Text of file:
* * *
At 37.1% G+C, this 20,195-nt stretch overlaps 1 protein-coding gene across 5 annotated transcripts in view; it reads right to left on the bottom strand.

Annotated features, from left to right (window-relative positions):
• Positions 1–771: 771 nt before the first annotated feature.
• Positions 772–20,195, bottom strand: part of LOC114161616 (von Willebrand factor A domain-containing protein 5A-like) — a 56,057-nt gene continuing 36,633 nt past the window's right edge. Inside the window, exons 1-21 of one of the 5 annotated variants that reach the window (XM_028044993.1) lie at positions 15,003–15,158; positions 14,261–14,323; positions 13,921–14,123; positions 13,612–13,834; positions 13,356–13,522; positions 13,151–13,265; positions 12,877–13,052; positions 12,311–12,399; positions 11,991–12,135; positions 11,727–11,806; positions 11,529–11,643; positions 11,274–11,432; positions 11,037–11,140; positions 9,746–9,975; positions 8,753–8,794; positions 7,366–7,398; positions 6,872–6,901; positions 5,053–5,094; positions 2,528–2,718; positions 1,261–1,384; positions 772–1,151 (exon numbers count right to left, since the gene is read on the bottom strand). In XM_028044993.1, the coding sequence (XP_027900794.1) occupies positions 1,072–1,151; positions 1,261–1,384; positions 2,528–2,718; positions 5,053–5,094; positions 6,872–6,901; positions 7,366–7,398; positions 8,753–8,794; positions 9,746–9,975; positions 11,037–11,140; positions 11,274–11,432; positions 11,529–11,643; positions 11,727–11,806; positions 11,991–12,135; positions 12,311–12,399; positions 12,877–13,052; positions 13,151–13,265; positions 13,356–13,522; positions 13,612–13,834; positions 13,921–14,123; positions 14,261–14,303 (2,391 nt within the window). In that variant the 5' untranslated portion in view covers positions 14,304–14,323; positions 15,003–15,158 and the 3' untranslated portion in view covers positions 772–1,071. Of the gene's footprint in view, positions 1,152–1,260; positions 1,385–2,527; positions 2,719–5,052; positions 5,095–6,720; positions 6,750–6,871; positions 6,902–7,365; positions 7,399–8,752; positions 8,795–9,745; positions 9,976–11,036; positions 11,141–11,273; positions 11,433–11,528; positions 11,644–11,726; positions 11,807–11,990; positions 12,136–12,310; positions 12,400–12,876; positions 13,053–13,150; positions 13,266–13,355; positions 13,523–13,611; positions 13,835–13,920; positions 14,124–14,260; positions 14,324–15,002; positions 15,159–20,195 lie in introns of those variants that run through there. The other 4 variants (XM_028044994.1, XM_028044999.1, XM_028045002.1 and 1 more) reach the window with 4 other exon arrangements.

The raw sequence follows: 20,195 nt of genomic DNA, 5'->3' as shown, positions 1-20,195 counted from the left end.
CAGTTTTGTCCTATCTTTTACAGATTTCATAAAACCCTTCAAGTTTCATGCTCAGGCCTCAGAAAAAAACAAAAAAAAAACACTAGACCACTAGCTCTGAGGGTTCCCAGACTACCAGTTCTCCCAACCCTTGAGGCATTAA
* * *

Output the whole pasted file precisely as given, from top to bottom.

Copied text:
At 37.1% G+C, this 20,195-nt stretch overlaps 1 protein-coding gene across 5 annotated transcripts in view; it reads right to left on the bottom strand.

Annotated features, from left to right (window-relative positions):
• Positions 1–771: 771 nt before the first annotated feature.
• Positions 772–20,195, bottom strand: part of LOC114161616 (von Willebrand factor A domain-containing protein 5A-like) — a 56,057-nt gene continuing 36,633 nt past the window's right edge. Inside the window, exons 1-21 of one of the 5 annotated variants that reach the window (XM_028044993.1) lie at positions 15,003–15,158; positions 14,261–14,323; positions 13,921–14,123; positions 13,612–13,834; positions 13,356–13,522; positions 13,151–13,265; positions 12,877–13,052; positions 12,311–12,399; positions 11,991–12,135; positions 11,727–11,806; positions 11,529–11,643; positions 11,274–11,432; positions 11,037–11,140; positions 9,746–9,975; positions 8,753–8,794; positions 7,366–7,398; positions 6,872–6,901; positions 5,053–5,094; positions 2,528–2,718; positions 1,261–1,384; positions 772–1,151 (exon numbers count right to left, since the gene is read on the bottom strand). In XM_028044993.1, the coding sequence (XP_027900794.1) occupies positions 1,072–1,151; positions 1,261–1,384; positions 2,528–2,718; positions 5,053–5,094; positions 6,872–6,901; positions 7,366–7,398; positions 8,753–8,794; positions 9,746–9,975; positions 11,037–11,140; positions 11,274–11,432; positions 11,529–11,643; positions 11,727–11,806; positions 11,991–12,135; positions 12,311–12,399; positions 12,877–13,052; positions 13,151–13,265; positions 13,356–13,522; positions 13,612–13,834; positions 13,921–14,123; positions 14,261–14,303 (2,391 nt within the window). In that variant the 5' untranslated portion in view covers positions 14,304–14,323; positions 15,003–15,158 and the 3' untranslated portion in view covers positions 772–1,071. Of the gene's footprint in view, positions 1,152–1,260; positions 1,385–2,527; positions 2,719–5,052; positions 5,095–6,720; positions 6,750–6,871; positions 6,902–7,365; positions 7,399–8,752; positions 8,795–9,745; positions 9,976–11,036; positions 11,141–11,273; positions 11,433–11,528; positions 11,644–11,726; positions 11,807–11,990; positions 12,136–12,310; positions 12,400–12,876; positions 13,053–13,150; positions 13,266–13,355; positions 13,523–13,611; positions 13,835–13,920; positions 14,124–14,260; positions 14,324–15,002; positions 15,159–20,195 lie in introns of those variants that run through there. The other 4 variants (XM_028044994.1, XM_028044999.1, XM_028045002.1 and 1 more) reach the window with 4 other exon arrangements.

The raw sequence follows: 20,195 nt of genomic DNA, 5'->3' as shown, positions 1-20,195 counted from the left end.
CAGTTTTGTCCTATCTTTTACAGATTTCATAAAACCCTTCAAGTTTCATGCTCAGGCCTCAGAAAAAAACAAAAAAAAAACACTAGACCACTAGCTCTGAGGGTTCCCAGACTACCAGTTCTCCCAACCCTTGAGGCATTAA